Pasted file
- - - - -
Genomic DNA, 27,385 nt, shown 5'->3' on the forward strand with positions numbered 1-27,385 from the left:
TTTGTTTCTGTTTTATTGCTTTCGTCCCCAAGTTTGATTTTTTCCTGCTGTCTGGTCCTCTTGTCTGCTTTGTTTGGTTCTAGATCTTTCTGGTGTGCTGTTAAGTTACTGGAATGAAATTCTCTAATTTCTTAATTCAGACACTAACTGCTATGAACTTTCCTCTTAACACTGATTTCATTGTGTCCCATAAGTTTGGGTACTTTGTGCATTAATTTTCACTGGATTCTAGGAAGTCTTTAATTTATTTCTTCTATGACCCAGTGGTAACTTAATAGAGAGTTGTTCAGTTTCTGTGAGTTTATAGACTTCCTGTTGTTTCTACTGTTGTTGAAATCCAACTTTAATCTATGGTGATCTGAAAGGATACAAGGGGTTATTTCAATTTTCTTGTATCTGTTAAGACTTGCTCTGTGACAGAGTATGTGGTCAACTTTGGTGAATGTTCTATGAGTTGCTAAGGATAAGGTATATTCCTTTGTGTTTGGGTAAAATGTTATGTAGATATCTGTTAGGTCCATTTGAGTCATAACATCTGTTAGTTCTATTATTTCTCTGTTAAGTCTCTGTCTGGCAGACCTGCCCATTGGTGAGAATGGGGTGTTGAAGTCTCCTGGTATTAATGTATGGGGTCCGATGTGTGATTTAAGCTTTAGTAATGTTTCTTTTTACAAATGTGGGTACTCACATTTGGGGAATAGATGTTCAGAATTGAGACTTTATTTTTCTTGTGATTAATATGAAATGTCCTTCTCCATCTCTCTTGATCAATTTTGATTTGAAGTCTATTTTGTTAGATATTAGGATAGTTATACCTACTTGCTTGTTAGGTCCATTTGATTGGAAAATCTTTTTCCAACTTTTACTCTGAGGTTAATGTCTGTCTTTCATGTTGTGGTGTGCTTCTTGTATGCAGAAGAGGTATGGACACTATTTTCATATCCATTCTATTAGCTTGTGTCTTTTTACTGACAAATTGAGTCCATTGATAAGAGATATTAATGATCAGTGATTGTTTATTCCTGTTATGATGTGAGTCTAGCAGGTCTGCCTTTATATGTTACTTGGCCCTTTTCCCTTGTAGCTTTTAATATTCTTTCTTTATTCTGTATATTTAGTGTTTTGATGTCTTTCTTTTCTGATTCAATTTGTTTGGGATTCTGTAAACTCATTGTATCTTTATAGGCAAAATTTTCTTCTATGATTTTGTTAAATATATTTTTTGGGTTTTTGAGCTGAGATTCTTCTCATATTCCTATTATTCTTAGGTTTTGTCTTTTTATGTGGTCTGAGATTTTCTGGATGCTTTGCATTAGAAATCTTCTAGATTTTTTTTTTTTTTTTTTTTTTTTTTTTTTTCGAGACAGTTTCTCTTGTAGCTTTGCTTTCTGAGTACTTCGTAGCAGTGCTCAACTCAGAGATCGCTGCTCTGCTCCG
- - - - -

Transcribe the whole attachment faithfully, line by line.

Genomic DNA, 27,385 nt, shown 5'->3' on the forward strand with positions numbered 1-27,385 from the left:
TTTGTTTCTGTTTTATTGCTTTCGTCCCCAAGTTTGATTTTTTCCTGCTGTCTGGTCCTCTTGTCTGCTTTGTTTGGTTCTAGATCTTTCTGGTGTGCTGTTAAGTTACTGGAATGAAATTCTCTAATTTCTTAATTCAGACACTAACTGCTATGAACTTTCCTCTTAACACTGATTTCATTGTGTCCCATAAGTTTGGGTACTTTGTGCATTAATTTTCACTGGATTCTAGGAAGTCTTTAATTTATTTCTTCTATGACCCAGTGGTAACTTAATAGAGAGTTGTTCAGTTTCTGTGAGTTTATAGACTTCCTGTTGTTTCTACTGTTGTTGAAATCCAACTTTAATCTATGGTGATCTGAAAGGATACAAGGGGTTATTTCAATTTTCTTGTATCTGTTAAGACTTGCTCTGTGACAGAGTATGTGGTCAACTTTGGTGAATGTTCTATGAGTTGCTAAGGATAAGGTATATTCCTTTGTGTTTGGGTAAAATGTTATGTAGATATCTGTTAGGTCCATTTGAGTCATAACATCTGTTAGTTCTATTATTTCTCTGTTAAGTCTCTGTCTGGCAGACCTGCCCATTGGTGAGAATGGGGTGTTGAAGTCTCCTGGTATTAATGTATGGGGTCCGATGTGTGATTTAAGCTTTAGTAATGTTTCTTTTTACAAATGTGGGTACTCACATTTGGGGAATAGATGTTCAGAATTGAGACTTTATTTTTCTTGTGATTAATATGAAATGTCCTTCTCCATCTCTCTTGATCAATTTTGATTTGAAGTCTATTTTGTTAGATATTAGGATAGTTATACCTACTTGCTTGTTAGGTCCATTTGATTGGAAAATCTTTTTCCAACTTTTACTCTGAGGTTAATGTCTGTCTTTCATGTTGTGGTGTGCTTCTTGTATGCAGAAGAGGTATGGACACTATTTTCATATCCATTCTATTAGCTTGTGTCTTTTTACTGACAAATTGAGTCCATTGATAAGAGATATTAATGATCAGTGATTGTTTATTCCTGTTATGATGTGAGTCTAGCAGGTCTGCCTTTATATGTTACTTGGCCCTTTTCCCTTGTAGCTTTTAATATTCTTTCTTTATTCTGTATATTTAGTGTTTTGATGTCTTTCTTTTCTGATTCAATTTGTTTGGGATTCTGTAAACTCATTGTATCTTTATAGGCAAAATTTTCTTCTATGATTTTGTTAAATATATTTTTTGGGTTTTTGAGCTGAGATTCTTCTCATATTCCTATTATTCTTAGGTTTTGTCTTTTTATGTGGTCTGAGATTTTCTGGATGCTTTGCATTAGAAATCTTCTAGATTTTTTTTTTTTTTTTTTTTTTTTTTTTTTTCGAGACAGTTTCTCTTGTAGCTTTGCTTTCTGAGTACTTCGTAGCAGTGCTCAACTCAGAGATCGCTGCTCTGCTCCG